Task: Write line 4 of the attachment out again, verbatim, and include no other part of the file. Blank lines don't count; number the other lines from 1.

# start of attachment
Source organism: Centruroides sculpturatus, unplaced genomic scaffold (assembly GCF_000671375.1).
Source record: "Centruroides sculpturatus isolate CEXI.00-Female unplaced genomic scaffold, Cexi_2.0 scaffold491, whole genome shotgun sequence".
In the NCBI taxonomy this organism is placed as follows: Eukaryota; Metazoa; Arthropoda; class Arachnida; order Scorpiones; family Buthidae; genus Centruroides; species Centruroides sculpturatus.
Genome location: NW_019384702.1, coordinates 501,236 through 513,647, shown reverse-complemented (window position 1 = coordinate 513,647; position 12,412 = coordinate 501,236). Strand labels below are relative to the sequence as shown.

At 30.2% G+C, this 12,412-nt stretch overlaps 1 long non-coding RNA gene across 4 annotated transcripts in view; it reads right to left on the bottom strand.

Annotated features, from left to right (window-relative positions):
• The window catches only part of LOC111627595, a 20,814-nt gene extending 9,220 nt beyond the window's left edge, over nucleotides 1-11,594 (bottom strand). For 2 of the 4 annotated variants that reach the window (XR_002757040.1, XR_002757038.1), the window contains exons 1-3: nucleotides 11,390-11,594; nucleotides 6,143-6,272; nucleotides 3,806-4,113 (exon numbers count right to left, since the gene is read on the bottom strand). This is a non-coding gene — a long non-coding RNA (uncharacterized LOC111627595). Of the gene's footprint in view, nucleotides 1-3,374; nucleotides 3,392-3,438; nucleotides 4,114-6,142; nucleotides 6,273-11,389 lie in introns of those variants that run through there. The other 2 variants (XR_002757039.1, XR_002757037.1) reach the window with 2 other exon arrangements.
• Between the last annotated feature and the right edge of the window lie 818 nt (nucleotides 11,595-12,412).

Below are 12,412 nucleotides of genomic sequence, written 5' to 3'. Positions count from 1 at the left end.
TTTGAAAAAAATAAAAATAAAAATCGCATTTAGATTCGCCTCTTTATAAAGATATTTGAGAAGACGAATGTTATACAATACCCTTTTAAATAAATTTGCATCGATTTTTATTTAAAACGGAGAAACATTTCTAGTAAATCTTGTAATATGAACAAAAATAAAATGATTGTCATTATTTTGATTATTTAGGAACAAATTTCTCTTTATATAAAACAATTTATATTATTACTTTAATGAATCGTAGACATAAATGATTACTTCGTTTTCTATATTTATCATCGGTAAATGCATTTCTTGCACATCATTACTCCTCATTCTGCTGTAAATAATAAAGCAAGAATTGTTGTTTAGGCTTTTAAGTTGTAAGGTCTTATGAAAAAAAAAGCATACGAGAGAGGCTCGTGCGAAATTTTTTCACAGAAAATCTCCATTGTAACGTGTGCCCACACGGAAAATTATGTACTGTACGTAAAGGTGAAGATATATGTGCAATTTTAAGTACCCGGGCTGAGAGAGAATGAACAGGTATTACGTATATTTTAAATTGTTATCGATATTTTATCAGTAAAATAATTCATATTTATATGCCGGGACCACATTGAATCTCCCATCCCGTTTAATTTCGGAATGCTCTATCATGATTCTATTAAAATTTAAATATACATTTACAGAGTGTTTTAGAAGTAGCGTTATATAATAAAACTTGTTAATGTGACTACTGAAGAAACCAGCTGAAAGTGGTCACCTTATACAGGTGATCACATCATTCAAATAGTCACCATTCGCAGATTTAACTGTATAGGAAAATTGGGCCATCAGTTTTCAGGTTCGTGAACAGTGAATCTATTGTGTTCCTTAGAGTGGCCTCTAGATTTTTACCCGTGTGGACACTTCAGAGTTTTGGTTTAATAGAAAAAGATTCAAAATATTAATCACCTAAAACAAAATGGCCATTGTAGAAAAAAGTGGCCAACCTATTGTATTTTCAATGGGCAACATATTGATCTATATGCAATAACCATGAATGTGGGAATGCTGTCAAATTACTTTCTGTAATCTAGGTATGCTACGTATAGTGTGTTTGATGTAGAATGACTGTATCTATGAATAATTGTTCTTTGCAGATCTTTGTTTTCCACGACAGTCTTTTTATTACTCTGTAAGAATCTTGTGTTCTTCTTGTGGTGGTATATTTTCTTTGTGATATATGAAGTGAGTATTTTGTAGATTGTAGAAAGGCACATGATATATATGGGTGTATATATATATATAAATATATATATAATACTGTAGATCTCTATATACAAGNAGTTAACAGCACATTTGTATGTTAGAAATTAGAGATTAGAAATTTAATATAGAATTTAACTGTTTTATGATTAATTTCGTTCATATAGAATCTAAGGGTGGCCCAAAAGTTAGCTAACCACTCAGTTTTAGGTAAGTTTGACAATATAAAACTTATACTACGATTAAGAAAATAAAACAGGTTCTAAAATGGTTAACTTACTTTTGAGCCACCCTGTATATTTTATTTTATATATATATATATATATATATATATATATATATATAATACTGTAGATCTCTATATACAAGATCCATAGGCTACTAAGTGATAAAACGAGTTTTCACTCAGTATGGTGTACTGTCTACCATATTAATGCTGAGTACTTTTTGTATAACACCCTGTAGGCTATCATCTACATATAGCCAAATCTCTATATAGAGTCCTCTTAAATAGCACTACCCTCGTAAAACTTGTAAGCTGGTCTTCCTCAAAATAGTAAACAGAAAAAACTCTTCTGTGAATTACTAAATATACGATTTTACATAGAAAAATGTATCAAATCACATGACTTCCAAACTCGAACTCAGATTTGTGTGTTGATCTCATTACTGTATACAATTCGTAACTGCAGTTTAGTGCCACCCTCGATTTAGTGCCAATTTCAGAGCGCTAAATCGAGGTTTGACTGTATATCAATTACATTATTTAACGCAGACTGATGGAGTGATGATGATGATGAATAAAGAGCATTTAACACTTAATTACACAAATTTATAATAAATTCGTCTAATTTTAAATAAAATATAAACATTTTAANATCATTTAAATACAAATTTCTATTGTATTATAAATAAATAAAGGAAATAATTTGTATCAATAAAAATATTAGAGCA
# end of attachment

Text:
Genome location: NW_019384702.1, coordinates 501,236 through 513,647, shown reverse-complemented (window position 1 = coordinate 513,647; position 12,412 = coordinate 501,236). Strand labels below are relative to the sequence as shown.